Pacific White Sided Dolphins
Pacific white-sided dolphins are an incredible species of dolphin found in the North Pacific Ocean. These dolphins are a member of the Delphinidae family and are closely related to pilot whales and orcas. They are a social species that live in groups of 10-50 individuals and are known for their acrobatics, making them a popular attraction in marine parks.
Pacific white-sided dolphins are a medium-sized species, reaching up to 8 feet in length and weighing up to 350 pounds. They are dark gray in color with lighter gray patches on their sides and a white belly. They have a short, stubby beak with 18-22 teeth on each side of their upper jaw.
Pacific white-sided dolphins are highly active and sociable animals. They are known for their active acrobatic behaviors, such as breaching, bow riding, and spy-hopping. They are also highly vocal, producing a wide range of whistles and clicks to communicate with each other.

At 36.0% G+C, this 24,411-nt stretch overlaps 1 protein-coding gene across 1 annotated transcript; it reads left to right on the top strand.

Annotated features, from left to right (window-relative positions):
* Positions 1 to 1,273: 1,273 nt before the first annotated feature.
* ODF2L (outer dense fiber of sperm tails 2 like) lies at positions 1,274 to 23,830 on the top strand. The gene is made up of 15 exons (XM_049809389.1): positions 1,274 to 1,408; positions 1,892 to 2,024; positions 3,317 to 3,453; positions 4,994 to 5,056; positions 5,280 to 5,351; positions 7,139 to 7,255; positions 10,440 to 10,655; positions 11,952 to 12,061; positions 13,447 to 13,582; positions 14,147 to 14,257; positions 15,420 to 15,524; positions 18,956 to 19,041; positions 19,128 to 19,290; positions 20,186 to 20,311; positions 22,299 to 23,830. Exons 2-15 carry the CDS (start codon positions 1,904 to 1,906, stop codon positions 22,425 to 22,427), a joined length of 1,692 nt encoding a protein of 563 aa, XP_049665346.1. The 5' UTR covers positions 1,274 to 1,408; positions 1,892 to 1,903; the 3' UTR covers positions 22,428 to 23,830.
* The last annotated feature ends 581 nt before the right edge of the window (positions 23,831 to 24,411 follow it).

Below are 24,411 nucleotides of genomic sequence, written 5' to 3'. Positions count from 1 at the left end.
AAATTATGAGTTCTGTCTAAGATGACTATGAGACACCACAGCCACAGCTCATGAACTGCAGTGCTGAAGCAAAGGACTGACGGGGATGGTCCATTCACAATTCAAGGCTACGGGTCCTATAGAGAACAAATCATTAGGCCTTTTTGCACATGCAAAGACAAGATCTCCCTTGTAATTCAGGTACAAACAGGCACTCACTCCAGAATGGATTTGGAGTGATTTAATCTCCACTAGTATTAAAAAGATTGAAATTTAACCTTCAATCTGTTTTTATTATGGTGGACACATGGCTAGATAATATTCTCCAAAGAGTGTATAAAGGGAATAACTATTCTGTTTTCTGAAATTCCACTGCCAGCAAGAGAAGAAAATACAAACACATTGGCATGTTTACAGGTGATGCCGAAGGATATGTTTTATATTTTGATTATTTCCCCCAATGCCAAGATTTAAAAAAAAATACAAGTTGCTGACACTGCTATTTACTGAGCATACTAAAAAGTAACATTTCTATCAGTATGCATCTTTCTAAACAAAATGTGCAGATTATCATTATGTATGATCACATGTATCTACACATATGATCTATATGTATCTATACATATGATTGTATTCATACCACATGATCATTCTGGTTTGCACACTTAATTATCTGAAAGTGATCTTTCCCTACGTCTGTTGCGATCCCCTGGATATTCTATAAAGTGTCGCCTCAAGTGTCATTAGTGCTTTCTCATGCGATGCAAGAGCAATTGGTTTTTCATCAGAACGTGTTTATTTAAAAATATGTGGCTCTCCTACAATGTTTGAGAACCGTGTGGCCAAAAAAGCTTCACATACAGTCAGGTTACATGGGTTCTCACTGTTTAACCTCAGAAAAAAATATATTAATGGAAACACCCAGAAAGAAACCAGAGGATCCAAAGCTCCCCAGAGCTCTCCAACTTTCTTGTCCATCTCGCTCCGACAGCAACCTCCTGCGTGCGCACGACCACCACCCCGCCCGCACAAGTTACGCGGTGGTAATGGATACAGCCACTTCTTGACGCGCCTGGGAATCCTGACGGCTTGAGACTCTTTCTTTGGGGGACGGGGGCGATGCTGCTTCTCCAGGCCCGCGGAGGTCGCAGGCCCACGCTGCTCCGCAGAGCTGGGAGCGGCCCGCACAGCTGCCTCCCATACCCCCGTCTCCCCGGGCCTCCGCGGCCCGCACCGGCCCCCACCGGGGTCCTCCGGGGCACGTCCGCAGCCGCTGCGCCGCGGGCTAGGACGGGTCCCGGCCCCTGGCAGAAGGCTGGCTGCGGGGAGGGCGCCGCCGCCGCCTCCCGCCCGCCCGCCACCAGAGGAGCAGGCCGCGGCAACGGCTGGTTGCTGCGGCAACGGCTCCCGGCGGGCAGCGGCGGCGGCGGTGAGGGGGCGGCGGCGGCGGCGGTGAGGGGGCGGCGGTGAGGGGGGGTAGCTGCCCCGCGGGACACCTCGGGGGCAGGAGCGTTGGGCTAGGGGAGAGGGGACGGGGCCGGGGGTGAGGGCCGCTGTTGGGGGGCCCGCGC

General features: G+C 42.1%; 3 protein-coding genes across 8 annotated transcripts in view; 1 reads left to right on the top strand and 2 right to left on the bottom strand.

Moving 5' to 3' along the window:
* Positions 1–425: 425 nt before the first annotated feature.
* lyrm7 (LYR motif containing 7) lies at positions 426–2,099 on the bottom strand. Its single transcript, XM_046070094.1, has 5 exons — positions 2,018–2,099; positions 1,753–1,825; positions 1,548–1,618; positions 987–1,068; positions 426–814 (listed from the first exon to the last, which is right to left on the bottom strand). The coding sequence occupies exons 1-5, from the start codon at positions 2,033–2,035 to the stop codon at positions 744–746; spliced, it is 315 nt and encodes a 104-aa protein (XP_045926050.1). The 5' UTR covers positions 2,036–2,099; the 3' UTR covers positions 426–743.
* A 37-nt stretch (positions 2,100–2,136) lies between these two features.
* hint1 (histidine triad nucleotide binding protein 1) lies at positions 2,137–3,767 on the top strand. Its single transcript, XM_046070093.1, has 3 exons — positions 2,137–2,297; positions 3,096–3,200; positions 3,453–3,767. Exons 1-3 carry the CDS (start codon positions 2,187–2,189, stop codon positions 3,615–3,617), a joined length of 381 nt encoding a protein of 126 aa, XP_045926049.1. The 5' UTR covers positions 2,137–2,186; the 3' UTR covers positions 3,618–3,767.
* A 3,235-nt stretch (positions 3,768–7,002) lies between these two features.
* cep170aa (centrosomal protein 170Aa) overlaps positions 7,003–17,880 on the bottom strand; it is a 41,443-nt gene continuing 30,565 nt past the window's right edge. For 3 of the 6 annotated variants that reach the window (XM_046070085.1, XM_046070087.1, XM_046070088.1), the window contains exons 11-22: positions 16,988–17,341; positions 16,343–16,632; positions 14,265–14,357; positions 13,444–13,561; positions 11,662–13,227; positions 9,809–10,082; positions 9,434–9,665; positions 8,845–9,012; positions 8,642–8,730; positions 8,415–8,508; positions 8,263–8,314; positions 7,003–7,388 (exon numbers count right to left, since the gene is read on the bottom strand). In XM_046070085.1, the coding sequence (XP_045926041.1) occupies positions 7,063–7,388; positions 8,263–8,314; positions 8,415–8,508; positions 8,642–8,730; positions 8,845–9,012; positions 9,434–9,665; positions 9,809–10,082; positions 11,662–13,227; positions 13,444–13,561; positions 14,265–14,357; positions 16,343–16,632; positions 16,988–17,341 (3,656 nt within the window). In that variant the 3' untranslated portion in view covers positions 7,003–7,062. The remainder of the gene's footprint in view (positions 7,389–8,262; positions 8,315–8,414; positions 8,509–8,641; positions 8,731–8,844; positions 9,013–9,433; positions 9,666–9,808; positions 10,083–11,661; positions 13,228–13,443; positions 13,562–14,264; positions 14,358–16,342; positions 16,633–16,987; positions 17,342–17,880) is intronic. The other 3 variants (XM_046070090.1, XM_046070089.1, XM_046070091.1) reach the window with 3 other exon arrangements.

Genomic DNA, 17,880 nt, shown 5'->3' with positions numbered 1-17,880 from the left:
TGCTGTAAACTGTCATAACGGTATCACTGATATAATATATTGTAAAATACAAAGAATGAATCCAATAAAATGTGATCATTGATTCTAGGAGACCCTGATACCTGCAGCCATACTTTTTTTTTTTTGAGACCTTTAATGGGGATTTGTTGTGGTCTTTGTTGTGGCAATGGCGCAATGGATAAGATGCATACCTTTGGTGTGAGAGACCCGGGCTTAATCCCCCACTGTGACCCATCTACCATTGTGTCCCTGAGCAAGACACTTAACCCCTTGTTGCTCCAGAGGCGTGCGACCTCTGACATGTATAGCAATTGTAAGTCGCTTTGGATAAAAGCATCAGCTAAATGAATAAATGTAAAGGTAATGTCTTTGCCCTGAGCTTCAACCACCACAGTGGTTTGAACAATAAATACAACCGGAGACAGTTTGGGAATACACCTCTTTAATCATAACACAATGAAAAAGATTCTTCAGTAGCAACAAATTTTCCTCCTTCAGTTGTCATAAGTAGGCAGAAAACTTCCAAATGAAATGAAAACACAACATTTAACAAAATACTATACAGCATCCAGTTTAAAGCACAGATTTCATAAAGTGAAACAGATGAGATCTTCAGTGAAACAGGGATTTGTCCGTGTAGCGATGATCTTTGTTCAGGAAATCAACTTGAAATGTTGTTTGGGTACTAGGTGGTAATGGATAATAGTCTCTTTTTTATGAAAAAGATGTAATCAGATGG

These dolphins are found throughout the North Pacific Ocean, from the Bering Sea down to California. They are most commonly found in coastal waters, but may also venture into deeper waters in search of food. They feed mainly on squid, fish, and crustaceans, which they hunt by forming large groups and herding their prey.
Pacific white-sided dolphins are not considered to be endangered, but they are still threatened by human activities such as fishing, pollution, and boat traffic. As a result, it is important that we all do our part to reduce our impact on these amazing creatures. By respecting their habitat and respecting their space, we can help to ensure their survival for generations to come